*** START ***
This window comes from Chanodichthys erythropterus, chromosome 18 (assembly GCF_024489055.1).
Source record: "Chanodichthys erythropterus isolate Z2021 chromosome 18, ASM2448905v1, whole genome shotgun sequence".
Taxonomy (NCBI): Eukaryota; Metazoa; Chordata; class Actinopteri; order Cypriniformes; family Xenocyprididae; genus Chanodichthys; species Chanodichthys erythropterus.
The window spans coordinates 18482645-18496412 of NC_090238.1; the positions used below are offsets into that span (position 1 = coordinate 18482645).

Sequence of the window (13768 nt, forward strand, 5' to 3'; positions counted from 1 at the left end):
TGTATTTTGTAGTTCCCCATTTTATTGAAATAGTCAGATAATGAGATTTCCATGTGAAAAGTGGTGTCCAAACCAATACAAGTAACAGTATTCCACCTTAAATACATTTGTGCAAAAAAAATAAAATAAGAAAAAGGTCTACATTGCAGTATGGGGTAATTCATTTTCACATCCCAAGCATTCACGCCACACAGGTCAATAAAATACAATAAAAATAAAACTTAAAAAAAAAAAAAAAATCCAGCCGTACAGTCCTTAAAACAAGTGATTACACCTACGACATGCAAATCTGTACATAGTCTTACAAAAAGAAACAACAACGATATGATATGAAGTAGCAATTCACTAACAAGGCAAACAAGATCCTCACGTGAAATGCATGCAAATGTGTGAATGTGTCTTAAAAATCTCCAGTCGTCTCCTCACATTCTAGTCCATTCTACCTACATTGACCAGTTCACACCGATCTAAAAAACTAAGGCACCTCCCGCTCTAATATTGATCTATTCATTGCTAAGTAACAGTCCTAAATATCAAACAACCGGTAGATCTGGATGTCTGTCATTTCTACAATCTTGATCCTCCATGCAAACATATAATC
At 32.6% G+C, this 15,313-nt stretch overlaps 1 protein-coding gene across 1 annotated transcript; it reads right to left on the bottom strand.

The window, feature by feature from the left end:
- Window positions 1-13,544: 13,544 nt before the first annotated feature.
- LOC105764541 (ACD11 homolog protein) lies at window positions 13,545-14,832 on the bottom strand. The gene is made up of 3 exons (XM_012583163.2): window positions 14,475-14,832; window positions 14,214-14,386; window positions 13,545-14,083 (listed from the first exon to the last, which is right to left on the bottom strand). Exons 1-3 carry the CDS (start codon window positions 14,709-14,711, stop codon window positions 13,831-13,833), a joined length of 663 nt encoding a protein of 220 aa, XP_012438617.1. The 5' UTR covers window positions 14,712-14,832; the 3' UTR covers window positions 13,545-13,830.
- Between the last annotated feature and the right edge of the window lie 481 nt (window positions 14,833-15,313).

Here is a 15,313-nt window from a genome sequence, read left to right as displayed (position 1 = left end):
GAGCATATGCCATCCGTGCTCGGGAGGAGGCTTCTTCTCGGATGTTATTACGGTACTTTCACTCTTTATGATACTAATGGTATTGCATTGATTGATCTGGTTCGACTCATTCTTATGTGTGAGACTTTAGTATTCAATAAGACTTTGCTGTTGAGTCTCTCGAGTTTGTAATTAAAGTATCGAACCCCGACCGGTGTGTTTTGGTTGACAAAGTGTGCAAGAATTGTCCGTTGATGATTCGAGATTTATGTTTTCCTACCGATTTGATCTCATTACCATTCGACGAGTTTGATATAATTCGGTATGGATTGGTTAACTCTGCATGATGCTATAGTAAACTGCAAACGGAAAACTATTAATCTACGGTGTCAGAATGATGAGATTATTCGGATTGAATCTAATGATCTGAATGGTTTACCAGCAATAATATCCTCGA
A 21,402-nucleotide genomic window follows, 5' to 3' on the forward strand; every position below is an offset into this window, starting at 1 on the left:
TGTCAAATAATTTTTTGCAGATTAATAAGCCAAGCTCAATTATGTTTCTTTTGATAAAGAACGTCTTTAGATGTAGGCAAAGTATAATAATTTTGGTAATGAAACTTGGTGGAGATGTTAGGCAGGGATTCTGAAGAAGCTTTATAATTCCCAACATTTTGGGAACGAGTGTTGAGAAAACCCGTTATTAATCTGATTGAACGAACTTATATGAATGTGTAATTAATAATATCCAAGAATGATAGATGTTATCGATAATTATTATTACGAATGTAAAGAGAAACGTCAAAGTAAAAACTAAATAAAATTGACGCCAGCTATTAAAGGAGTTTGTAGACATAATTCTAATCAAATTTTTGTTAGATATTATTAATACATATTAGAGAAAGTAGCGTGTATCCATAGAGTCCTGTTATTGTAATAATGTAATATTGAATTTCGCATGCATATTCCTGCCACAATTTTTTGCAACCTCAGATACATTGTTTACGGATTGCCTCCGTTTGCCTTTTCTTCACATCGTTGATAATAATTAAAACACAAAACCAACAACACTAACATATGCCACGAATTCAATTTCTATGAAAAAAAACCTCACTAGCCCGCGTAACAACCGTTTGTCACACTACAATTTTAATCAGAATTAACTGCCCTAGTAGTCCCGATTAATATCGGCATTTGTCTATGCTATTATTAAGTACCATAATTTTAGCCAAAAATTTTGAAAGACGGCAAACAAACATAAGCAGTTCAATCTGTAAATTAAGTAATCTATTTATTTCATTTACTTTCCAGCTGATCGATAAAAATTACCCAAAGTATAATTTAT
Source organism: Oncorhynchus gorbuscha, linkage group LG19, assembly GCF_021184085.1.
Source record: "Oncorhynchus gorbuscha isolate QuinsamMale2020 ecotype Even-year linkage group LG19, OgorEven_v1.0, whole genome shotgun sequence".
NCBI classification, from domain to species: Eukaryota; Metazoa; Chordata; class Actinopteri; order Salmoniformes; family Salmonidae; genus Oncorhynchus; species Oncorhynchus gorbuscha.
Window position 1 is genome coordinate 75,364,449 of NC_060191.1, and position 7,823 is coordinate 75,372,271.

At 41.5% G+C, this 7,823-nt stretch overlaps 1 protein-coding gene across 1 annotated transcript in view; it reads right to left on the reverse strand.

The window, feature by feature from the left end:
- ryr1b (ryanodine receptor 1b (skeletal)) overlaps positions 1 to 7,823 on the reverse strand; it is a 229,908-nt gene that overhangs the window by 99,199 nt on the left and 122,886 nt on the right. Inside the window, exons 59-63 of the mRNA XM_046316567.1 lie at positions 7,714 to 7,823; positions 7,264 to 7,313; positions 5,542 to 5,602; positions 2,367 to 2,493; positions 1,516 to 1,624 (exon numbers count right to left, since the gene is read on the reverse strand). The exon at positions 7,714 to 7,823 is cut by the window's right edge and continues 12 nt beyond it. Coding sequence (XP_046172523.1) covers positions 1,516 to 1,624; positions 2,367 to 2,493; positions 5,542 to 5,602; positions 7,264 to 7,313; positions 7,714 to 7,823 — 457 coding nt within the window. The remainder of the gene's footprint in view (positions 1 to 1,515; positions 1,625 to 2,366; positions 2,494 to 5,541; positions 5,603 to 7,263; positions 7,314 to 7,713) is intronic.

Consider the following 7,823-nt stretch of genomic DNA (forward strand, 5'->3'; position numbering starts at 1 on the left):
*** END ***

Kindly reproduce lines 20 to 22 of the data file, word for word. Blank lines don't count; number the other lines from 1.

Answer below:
At 41.5% G+C, this 7,823-nt stretch overlaps 1 protein-coding gene across 1 annotated transcript in view; it reads right to left on the reverse strand.

The window, feature by feature from the left end:
- ryr1b (ryanodine receptor 1b (skeletal)) overlaps positions 1 to 7,823 on the reverse strand; it is a 229,908-nt gene that overhangs the window by 99,199 nt on the left and 122,886 nt on the right. Inside the window, exons 59-63 of the mRNA XM_046316567.1 lie at positions 7,714 to 7,823; positions 7,264 to 7,313; positions 5,542 to 5,602; positions 2,367 to 2,493; positions 1,516 to 1,624 (exon numbers count right to left, since the gene is read on the reverse strand). The exon at positions 7,714 to 7,823 is cut by the window's right edge and continues 12 nt beyond it. Coding sequence (XP_046172523.1) covers positions 1,516 to 1,624; positions 2,367 to 2,493; positions 5,542 to 5,602; positions 7,264 to 7,313; positions 7,714 to 7,823 — 457 coding nt within the window. The remainder of the gene's footprint in view (positions 1 to 1,515; positions 1,625 to 2,366; positions 2,494 to 5,541; positions 5,603 to 7,263; positions 7,314 to 7,713) is intronic.